Losing a parent is incredibly difficult. In addition to managing your own grief you may be faced with helping your children and your surviving parent cope with theirs. Seeing your parent in pain as they try to navigate their way through the mourning process is heart-wrenching. Perhaps now more than ever they will need you to be there for them. This is especially true after the initial burst of support from other family and friends falls away.
While your parent my appear to be holding things together well initially it’s important to remember it can take some time for the reality of things to set in. It may not be until everyone returns to their separate, normal lives that your parent truly gets a sense of how quiet the house is without their partner. The mundane tasks of day to day life may begin to emphasize how different and lonely life is without their loved one. Making yourself a continual presence in your parent’s life can help. Try cooking together, sharing dinner, going for walks, or even just sitting together. Sometimes just being there can mean more than words ever could. Reminiscing about old times and going through pictures together can also be helpful once you’re both ready.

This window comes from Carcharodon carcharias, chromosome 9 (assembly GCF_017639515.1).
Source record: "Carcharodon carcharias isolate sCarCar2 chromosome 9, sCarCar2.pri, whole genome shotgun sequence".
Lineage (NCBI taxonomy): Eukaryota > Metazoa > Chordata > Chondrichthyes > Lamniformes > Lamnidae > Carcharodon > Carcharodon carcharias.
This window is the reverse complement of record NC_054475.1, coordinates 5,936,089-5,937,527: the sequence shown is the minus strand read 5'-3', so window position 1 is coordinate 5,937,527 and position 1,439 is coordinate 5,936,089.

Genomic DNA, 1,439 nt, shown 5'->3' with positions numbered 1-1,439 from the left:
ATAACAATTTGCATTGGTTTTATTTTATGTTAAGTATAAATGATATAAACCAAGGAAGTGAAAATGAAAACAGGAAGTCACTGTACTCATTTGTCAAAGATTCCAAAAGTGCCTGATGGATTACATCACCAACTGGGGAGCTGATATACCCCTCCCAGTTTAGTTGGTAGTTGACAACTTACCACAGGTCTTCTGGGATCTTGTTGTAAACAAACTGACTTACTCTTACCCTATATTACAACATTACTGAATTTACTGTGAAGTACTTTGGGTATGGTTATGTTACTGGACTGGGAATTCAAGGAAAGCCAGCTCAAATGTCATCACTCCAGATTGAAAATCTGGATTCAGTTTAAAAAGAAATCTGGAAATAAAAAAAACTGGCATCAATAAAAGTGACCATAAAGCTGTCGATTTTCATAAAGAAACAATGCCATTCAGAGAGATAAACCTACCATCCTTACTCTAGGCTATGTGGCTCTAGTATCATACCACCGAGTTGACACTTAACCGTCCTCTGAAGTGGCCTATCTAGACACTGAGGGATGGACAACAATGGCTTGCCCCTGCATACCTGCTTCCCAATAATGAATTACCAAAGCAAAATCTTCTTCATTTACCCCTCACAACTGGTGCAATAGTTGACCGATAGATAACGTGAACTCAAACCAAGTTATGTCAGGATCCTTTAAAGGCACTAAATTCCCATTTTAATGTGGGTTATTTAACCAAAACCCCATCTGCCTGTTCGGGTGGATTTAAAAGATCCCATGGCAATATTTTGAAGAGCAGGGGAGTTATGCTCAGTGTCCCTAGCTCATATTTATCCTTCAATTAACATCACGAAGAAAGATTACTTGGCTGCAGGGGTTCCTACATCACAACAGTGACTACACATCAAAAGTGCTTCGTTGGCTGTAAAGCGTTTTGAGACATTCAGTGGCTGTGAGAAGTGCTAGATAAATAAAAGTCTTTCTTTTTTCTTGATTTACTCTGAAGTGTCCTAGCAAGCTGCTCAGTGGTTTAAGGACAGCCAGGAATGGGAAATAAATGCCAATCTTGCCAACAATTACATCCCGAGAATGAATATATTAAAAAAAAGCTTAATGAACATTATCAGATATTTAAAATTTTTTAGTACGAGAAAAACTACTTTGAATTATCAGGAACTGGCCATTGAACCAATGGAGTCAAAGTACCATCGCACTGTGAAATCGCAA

It’s also important to remember that losing a spouse initially can be a very frightening time. Your parent may be wondering how they can survive without their spouse especially if they were very dependent on them. This may be the time to develop some very practical solutions. Maybe that means teaching your parent how to balance a checkbook, cook, or grocery shop. It may mean figuring out transportation arrangements for doctor’s appointments, etc. if your surviving parent cannot drive on his or her own. Whatever the case sit down with your parent and develop a plan.
This is also the time to keep an eye out for depression or illness. Pay attention to changes in eating habits, behavior, or medication management. If it seems your parent is really having a hard time grieving encourage them to seek support through other family and friends, counselors, or spiritual leaders. Let them know they are not alone.
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